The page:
Radiospire Unwires TVs

You’ve paid for the flat screen, the DVD player and the upscale gaming system. The visuals are great — but the cables definitely detract, cluttering the landscape as they snake across the floor.

What’s the best remedy for unsightly wires? Wireless technology, of course.

That’s the logic driving Radiospire, whose UniCast TX is due out in the third quarter of this year. As consumers continue to build up their multimedia entertainment lifestyles, “there is tremendous interest in this solution,” says Tan Rao, vice president of product strategy and a Radiospire founder.

Radiospire is not alone is trying to solve the cable conundrum. Companies including SiBeam, Tzero, Amimon and Ruckus all are vying for a place in the market.

Rao says UniCast TX brings together a combination of features not found elsewhere.

First and foremost, the Radiospire product delivers a full 1.6 gigabits per second link, compared to Wi-Fi’s 50 megabits per second. At these speeds, Rao says, Radiospire avoids the need for data compression and virtually eliminates the interference common to compressed signal.

Proprietary parts make the high speeds possible — Radiospire has developed its own data converter and a proprietary radio: this isn’t ultrawideband (UWB). However, while the parts may be proprietary, the connections are all standardized. UniCast TX plugs into a high-definition multimedia interface (HDMI) socket , and the system also supports S-Video and DVI .

Where other solutions may depend on IPTV for their functionality, “we are piggybacking off of a dominant connectivity standard, so we are not tied to anybody,” Rao says. “Whatever the standard interfaces are that you see on the back of your television or the back of your DVD player, we support them.”

When Radiospire set out to build its solution, the company had several benchmarks in mind. The solution had to be small (it is) – and it had to deliver picture quality, hence the high bandwidth.

They wanted to deliver a low price point, and expect to launch Unicast TX in the $300 to $400 range. They hope to bring the price down further in the near future by integrating components and reducing the number of chips needed.

Finally, and perhaps most importantly, they wanted to deliver a product that was absolutely easy to use.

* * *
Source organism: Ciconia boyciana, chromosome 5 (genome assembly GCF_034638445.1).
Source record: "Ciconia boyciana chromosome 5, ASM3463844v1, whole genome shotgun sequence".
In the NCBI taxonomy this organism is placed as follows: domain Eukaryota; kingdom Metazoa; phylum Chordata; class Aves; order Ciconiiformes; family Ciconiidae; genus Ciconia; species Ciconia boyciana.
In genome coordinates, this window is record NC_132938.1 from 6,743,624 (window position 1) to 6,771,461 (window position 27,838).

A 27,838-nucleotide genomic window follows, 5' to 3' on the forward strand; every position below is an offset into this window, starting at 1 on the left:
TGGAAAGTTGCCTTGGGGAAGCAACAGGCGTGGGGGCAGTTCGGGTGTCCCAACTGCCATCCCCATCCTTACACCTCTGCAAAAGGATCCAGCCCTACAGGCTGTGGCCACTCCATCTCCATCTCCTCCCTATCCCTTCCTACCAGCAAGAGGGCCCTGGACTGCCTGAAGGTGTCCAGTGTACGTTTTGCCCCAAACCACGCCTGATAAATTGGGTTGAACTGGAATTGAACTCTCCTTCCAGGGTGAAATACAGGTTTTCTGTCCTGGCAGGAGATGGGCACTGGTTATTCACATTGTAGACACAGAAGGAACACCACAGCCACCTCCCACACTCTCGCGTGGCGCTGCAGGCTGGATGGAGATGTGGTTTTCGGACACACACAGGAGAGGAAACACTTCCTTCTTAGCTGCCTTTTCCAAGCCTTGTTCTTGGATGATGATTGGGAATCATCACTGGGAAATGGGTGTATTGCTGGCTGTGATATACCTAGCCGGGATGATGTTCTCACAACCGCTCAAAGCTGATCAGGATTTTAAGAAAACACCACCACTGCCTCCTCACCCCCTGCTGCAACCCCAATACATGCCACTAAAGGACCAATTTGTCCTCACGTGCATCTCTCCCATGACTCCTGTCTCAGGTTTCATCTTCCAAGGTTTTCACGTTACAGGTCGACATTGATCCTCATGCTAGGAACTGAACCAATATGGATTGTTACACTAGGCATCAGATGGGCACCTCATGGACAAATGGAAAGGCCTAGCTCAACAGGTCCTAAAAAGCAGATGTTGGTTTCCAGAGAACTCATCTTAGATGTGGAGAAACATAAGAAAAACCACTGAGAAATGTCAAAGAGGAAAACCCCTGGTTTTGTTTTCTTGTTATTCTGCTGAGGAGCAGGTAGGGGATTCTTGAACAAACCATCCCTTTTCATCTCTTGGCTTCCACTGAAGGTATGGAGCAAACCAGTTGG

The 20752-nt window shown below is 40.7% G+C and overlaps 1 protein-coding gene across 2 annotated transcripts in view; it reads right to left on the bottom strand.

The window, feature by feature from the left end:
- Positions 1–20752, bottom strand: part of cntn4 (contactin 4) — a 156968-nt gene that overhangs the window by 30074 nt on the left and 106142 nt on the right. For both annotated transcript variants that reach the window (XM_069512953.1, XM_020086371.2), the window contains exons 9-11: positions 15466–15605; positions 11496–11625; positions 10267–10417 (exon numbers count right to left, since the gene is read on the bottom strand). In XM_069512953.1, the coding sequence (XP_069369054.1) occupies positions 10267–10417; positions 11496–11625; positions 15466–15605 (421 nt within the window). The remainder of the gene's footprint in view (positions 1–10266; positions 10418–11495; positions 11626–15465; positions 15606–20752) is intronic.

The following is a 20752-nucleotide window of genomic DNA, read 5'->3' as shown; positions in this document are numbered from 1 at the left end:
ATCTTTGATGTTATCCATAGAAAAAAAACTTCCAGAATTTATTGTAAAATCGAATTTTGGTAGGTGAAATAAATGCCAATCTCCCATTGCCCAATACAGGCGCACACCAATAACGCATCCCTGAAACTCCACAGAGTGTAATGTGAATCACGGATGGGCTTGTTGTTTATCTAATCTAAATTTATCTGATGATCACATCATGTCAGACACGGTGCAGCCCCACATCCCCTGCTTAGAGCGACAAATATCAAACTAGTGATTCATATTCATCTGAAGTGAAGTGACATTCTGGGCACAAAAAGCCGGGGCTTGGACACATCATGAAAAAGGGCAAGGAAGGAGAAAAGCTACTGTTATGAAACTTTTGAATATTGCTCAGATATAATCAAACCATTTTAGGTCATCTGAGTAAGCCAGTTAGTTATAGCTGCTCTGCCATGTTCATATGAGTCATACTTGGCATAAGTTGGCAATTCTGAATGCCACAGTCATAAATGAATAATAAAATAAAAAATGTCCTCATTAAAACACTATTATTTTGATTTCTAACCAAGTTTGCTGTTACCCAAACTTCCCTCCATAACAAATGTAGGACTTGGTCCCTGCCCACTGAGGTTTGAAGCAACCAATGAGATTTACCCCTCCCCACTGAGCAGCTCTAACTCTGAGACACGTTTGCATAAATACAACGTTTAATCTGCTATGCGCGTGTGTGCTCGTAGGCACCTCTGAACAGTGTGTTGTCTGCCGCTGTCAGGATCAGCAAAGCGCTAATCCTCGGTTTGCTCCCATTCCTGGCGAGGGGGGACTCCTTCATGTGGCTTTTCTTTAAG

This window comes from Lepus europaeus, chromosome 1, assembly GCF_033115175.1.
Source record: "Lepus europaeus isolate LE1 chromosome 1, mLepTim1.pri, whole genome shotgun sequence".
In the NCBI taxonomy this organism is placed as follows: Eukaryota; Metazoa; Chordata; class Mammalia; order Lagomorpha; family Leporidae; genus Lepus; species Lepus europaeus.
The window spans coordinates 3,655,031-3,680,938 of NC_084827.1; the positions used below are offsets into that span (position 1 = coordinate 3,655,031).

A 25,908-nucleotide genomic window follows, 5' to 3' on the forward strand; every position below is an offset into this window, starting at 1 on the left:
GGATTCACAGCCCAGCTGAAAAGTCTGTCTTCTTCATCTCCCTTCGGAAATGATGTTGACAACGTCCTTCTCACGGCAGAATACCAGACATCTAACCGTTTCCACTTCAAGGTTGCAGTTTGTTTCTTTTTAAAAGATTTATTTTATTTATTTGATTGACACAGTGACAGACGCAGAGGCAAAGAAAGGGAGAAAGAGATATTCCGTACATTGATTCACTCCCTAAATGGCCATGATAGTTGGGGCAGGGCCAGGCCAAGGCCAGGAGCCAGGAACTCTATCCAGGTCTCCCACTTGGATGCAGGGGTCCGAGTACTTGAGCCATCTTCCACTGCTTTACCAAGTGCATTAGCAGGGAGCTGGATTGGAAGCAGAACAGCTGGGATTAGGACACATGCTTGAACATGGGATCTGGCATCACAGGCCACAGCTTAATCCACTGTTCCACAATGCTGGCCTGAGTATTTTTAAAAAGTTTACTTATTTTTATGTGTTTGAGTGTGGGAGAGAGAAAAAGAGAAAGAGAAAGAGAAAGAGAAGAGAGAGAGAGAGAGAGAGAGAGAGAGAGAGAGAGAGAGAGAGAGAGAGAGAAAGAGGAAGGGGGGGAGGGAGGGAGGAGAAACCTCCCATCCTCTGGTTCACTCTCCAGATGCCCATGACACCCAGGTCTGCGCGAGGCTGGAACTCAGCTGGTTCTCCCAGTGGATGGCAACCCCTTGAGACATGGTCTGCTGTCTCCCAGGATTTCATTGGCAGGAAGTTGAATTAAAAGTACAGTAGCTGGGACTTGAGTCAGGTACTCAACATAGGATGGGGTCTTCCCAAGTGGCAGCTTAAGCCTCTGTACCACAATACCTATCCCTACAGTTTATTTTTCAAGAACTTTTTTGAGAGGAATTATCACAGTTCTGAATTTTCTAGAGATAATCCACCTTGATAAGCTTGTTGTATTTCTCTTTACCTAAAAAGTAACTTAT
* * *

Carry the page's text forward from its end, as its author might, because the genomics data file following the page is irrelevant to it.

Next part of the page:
“When you buy a Wi-Fi router and you take it out of the box, there is a fairly lengthy configuration process — it has gotten better, but it still can be pretty cumbersome,” Rao says. “Our solution is just out-of-the-box plug-and-play. There is no configuration. All the technology is built in, so as soon as you plug the units in, they recognize each other and they connect.”

In the same way, Radiospire uses an omni-directional antenna to save users the hassle of orienting their signals.

Rao sees a significant audience for wireless home media connectivity. He points out that Americans are buying more than $40 million a year worth of HDMI-enabled equipment. He assumes 10% to 20% of those people want to ditch their cables in favor of a wireless solution, “and if you look at those numbers, you really begin to see the market potential.”

Consumers may not flock to wireless home media solutions right away. It’s a new idea, after all, and as with any such technology, consumer awareness will have to precede demand. While Radiospire waits for that to happen, the company will be looking to forge alliances with entertainment equipment manufacturers in an effort to get UniCast TX built into the manufacturers’ offerings.

While the company has no partnerships announced as of yet, “I think you will see our technology embedded into a wide variety of technologies” in the not-too-distant future, Rao says.

Looking ahead, Rao says, Radiospire could eventually adapt its solution to encompass whole-house entertainment distribution, using wireless connectivity to make content available anywhere in the home. With TV, DVD, game boxes and even Apple TV-like set-top boxes proliferating throughout the home, “ultimately, consumers are going to want to get all those different pieces of equipment connected to any display at any time,” he says.

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